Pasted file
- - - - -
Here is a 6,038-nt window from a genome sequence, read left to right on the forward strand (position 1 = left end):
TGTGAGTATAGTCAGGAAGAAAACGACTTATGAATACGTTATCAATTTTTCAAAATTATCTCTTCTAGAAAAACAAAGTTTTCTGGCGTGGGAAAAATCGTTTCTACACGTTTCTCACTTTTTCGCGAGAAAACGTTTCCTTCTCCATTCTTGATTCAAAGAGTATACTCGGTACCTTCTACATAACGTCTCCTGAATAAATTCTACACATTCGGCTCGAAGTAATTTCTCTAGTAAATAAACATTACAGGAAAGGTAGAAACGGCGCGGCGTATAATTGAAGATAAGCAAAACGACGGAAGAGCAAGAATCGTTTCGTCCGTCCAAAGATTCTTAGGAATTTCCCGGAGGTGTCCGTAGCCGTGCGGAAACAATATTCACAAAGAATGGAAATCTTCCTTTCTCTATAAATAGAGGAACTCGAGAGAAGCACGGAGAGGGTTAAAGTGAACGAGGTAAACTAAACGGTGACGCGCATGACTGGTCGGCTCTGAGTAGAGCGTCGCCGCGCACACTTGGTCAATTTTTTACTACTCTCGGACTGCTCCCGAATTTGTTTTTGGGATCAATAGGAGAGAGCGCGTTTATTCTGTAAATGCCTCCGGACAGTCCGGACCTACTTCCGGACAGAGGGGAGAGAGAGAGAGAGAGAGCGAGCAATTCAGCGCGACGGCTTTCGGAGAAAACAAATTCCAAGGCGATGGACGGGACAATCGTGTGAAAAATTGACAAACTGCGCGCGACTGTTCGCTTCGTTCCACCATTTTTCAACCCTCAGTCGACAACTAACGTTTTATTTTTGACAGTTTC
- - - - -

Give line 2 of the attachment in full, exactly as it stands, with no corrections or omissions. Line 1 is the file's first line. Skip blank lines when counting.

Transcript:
TGTGAGTATAGTCAGGAAGAAAACGACTTATGAATACGTTATCAATTTTTCAAAATTATCTCTTCTAGAAAAACAAAGTTTTCTGGCGTGGGAAAAATCGTTTCTACACGTTTCTCACTTTTTCGCGAGAAAACGTTTCCTTCTCCATTCTTGATTCAAAGAGTATACTCGGTACCTTCTACATAACGTCTCCTGAATAAATTCTACACATTCGGCTCGAAGTAATTTCTCTAGTAAATAAACATTACAGGAAAGGTAGAAACGGCGCGGCGTATAATTGAAGATAAGCAAAACGACGGAAGAGCAAGAATCGTTTCGTCCGTCCAAAGATTCTTAGGAATTTCCCGGAGGTGTCCGTAGCCGTGCGGAAACAATATTCACAAAGAATGGAAATCTTCCTTTCTCTATAAATAGAGGAACTCGAGAGAAGCACGGAGAGGGTTAAAGTGAACGAGGTAAACTAAACGGTGACGCGCATGACTGGTCGGCTCTGAGTAGAGCGTCGCCGCGCACACTTGGTCAATTTTTTACTACTCTCGGACTGCTCCCGAATTTGTTTTTGGGATCAATAGGAGAGAGCGCGTTTATTCTGTAAATGCCTCCGGACAGTCCGGACCTACTTCCGGACAGAGGGGAGAGAGAGAGAGAGAGAGCGAGCAATTCAGCGCGACGGCTTTCGGAGAAAACAAATTCCAAGGCGATGGACGGGACAATCGTGTGAAAAATTGACAAACTGCGCGCGACTGTTCGCTTCGTTCCACCATTTTTCAACCCTCAGTCGACAACTAACGTTTTATTTTTGACAGTTTC